A lar^e part of me enforcement of the migratory bira treaty act is
done m that way.

Mr. Buchanan. If you are depending upon education to enforce
it, I fear you are dependmg upon a broken reed.

Dr. Nelson. We have found a large number of people who were
violently opposed to this law in the beginning who have become very
strong for it since. We have letters from a great many to the effect
that they did not believe in it at first, but have since learned that is
is a beneficial law and now approve of it.

Almost all the game officials of the States are working in harmony
with us in this administration, but they have their own w^ork to attend
to, and in some of the States the warden service is limited, so that it
is essential that we have more men to work with the State officials.
A strong desire for more Federal wardens has been expressed by many
State officials.

We have no desire to have a large number of men in any State,
but merely from one to half a dozen or so, to be able to reasonably
cover the territory each season. The State warden service in some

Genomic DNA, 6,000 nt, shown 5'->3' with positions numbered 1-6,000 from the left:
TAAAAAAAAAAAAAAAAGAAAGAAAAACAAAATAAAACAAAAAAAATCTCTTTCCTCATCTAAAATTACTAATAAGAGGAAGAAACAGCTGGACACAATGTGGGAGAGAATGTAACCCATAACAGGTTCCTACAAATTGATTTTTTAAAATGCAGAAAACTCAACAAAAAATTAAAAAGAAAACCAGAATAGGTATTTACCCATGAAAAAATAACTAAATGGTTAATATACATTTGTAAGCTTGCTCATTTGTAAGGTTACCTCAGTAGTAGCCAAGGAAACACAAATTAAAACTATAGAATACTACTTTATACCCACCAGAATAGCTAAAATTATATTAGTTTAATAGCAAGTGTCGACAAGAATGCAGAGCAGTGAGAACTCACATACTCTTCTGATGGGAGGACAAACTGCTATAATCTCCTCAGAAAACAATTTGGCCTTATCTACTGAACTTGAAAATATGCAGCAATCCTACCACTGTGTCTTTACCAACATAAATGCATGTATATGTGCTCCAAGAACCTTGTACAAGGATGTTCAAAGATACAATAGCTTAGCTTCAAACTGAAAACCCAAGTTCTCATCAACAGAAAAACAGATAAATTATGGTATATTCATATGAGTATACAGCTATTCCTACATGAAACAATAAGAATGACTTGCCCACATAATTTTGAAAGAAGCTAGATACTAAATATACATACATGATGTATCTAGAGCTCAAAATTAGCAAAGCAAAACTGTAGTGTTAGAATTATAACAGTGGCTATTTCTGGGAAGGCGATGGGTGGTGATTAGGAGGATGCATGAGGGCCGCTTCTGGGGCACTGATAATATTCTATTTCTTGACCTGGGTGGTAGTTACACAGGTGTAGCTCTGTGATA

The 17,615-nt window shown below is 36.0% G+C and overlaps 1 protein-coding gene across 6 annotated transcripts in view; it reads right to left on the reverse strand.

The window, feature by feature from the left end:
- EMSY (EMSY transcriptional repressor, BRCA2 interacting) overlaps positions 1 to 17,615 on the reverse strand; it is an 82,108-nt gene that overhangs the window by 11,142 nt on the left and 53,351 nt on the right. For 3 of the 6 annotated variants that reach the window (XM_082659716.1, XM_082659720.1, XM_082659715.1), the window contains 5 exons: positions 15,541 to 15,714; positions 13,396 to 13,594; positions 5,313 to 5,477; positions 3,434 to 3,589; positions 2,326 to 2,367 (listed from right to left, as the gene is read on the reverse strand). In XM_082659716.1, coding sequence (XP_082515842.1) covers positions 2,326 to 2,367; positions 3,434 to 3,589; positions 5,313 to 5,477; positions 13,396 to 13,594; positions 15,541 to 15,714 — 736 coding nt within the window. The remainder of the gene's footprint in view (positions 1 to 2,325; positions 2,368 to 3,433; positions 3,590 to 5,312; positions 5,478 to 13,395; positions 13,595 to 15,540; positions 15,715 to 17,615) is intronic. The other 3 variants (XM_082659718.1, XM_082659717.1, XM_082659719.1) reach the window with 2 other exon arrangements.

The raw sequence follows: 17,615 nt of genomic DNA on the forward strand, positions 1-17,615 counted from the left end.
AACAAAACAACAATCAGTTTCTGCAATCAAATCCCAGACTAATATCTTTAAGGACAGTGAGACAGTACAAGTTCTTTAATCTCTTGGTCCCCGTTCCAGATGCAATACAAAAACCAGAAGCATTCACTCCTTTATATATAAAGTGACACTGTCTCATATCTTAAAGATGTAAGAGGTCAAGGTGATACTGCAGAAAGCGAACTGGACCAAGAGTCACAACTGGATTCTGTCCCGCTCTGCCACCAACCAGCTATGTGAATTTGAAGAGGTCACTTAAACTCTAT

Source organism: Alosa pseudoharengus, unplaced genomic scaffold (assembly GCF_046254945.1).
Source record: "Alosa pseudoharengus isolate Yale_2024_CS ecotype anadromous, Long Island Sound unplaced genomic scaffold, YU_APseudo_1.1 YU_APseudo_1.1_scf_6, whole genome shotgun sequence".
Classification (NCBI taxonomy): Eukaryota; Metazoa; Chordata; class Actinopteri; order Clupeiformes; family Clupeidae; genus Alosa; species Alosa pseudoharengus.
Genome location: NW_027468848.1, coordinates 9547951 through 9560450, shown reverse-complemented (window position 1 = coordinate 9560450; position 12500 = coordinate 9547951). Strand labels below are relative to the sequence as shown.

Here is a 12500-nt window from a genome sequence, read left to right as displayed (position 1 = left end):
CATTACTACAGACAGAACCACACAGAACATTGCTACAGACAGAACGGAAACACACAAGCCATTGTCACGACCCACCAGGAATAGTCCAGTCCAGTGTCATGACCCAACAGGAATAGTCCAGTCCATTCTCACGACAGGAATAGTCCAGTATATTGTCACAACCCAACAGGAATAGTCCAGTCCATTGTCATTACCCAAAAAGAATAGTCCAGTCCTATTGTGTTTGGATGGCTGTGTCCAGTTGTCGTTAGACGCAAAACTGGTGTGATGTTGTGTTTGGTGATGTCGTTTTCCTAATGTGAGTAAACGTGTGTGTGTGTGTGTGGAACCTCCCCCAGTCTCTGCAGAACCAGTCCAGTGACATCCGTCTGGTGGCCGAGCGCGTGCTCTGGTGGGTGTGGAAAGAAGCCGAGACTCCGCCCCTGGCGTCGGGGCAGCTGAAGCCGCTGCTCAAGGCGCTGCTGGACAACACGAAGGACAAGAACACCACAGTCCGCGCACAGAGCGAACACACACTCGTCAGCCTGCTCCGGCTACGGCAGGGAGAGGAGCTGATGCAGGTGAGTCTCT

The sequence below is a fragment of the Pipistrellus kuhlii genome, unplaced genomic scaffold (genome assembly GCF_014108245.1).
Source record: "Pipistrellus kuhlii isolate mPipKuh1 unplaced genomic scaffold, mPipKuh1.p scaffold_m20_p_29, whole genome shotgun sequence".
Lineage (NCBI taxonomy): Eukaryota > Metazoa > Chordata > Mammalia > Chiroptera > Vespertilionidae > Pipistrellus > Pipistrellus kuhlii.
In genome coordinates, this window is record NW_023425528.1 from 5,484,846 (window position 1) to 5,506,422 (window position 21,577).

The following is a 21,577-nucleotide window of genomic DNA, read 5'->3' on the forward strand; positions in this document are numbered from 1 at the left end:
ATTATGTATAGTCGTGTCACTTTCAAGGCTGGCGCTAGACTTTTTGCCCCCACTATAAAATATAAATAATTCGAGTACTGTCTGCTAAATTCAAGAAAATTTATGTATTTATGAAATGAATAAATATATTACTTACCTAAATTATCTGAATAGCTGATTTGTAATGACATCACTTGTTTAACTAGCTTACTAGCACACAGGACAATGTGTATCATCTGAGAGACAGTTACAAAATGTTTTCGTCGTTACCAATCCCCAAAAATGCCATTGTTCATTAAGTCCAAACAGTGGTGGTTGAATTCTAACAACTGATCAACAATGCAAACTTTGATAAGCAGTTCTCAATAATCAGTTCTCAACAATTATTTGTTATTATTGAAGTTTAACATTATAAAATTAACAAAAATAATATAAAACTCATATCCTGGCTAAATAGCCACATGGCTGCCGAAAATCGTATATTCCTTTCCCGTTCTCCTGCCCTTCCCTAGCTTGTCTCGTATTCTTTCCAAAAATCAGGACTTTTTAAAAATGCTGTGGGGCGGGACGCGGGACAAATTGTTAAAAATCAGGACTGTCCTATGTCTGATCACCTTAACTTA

cases includes more than 100 men.

Mr. Magee. I suppose, in the main, birds fly north and south?

Dr. Nelson. Yes; in a general way.

Mr. Magee. Mr. Wason wants to know the average pay of a warden.

Dr. Nelson. They get from $1,500 to $2,100. The average is


Mr. Anderson. There is nothing more on this item; we will take
up the next item, on page 164, *^For investigations, experiments, and
demonstrations for trie welfare, improvement, and increase of the
reindeer industry in Alaska,' ' etc. That is an item we have had
for a couple of years, I think.

Dr. Nelson. Yes. The Bureau of Education in 1892, and from
then on to 1902, imported into Alaska a total of 1,280 reindeer,
which have increased to somewhere from 130,000 to 150,000 at the

E resent time. It has been estimated that there were more than that,
ut the estimates. were vague and probably too large.
Mr. Anderson. I thought you had some figures last year that
there were somewhere inwie neighborhood of 400,000?